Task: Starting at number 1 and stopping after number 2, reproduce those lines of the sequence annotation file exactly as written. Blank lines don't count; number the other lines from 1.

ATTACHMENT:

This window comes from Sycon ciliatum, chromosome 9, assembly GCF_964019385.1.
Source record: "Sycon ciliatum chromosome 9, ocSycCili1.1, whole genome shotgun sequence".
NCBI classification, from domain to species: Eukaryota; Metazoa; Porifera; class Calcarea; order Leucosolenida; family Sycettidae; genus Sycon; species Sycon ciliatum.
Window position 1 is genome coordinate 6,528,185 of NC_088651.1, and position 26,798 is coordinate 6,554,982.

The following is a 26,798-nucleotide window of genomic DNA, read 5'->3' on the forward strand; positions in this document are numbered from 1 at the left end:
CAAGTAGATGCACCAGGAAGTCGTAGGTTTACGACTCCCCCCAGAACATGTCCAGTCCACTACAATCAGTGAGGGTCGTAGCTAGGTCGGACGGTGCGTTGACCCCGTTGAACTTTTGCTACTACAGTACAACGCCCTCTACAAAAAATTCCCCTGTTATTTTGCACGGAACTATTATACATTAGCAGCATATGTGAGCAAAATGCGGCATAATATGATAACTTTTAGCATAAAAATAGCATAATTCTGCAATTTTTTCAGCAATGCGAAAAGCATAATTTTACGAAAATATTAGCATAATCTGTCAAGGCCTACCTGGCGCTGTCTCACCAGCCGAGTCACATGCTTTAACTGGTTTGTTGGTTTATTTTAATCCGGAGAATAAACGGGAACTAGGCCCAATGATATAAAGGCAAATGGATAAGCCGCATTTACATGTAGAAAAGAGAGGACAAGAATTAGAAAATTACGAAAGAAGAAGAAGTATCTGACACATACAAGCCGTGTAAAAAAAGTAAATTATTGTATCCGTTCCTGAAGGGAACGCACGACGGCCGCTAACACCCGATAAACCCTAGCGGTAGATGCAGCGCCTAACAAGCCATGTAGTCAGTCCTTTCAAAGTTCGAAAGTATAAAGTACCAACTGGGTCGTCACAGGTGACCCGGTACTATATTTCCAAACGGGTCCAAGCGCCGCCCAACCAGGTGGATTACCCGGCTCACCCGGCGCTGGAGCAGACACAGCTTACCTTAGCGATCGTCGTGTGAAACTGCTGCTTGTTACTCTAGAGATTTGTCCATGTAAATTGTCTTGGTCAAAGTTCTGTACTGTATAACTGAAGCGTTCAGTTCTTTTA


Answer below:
This window comes from Sycon ciliatum, chromosome 9, assembly GCF_964019385.1.
Source record: "Sycon ciliatum chromosome 9, ocSycCili1.1, whole genome shotgun sequence".